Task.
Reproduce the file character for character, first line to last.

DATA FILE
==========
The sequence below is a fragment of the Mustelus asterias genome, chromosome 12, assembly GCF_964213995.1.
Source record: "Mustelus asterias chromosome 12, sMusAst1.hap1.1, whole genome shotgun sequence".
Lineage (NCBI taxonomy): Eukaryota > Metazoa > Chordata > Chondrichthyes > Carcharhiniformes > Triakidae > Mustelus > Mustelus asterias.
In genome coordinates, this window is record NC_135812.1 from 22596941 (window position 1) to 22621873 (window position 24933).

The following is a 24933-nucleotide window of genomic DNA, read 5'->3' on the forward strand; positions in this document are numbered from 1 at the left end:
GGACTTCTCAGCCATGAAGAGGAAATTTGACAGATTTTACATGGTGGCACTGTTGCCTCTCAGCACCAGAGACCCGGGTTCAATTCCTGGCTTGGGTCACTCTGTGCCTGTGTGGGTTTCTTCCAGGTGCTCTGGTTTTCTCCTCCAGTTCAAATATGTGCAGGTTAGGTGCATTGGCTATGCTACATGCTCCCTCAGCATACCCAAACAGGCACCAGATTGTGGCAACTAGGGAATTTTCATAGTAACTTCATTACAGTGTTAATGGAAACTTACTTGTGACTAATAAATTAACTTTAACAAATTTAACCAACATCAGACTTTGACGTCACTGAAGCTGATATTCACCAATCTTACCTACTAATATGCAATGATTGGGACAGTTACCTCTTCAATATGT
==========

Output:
The sequence below is a fragment of the Mustelus asterias genome, chromosome 12, assembly GCF_964213995.1.
Source record: "Mustelus asterias chromosome 12, sMusAst1.hap1.1, whole genome shotgun sequence".
Lineage (NCBI taxonomy): Eukaryota > Metazoa > Chordata > Chondrichthyes > Carcharhiniformes > Triakidae > Mustelus > Mustelus asterias.
In genome coordinates, this window is record NC_135812.1 from 22596941 (window position 1) to 22621873 (window position 24933).

The following is a 24933-nucleotide window of genomic DNA, read 5'->3' on the forward strand; positions in this document are numbered from 1 at the left end:
GGACTTCTCAGCCATGAAGAGGAAATTTGACAGATTTTACATGGTGGCACTGTTGCCTCTCAGCACCAGAGACCCGGGTTCAATTCCTGGCTTGGGTCACTCTGTGCCTGTGTGGGTTTCTTCCAGGTGCTCTGGTTTTCTCCTCCAGTTCAAATATGTGCAGGTTAGGTGCATTGGCTATGCTACATGCTCCCTCAGCATACCCAAACAGGCACCAGATTGTGGCAACTAGGGAATTTTCATAGTAACTTCATTACAGTGTTAATGGAAACTTACTTGTGACTAATAAATTAACTTTAACAAATTTAACCAACATCAGACTTTGACGTCACTGAAGCTGATATTCACCAATCTTACCTACTAATATGCAATGATTGGGACAGTTACCTCTTCAATATGT